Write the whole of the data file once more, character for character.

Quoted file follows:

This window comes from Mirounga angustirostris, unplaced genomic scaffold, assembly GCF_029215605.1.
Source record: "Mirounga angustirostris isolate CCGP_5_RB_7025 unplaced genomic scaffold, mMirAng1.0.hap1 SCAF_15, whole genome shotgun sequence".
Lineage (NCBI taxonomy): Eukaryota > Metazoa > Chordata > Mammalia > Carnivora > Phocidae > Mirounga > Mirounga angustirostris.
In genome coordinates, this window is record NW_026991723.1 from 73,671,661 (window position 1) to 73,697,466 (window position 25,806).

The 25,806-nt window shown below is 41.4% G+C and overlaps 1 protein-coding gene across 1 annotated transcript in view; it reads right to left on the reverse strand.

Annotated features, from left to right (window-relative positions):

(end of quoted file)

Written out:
This window comes from Mirounga angustirostris, unplaced genomic scaffold, assembly GCF_029215605.1.
Source record: "Mirounga angustirostris isolate CCGP_5_RB_7025 unplaced genomic scaffold, mMirAng1.0.hap1 SCAF_15, whole genome shotgun sequence".
Lineage (NCBI taxonomy): Eukaryota > Metazoa > Chordata > Mammalia > Carnivora > Phocidae > Mirounga > Mirounga angustirostris.
In genome coordinates, this window is record NW_026991723.1 from 73,671,661 (window position 1) to 73,697,466 (window position 25,806).

The 25,806-nt window shown below is 41.4% G+C and overlaps 1 protein-coding gene across 1 annotated transcript in view; it reads right to left on the reverse strand.

Annotated features, from left to right (window-relative positions):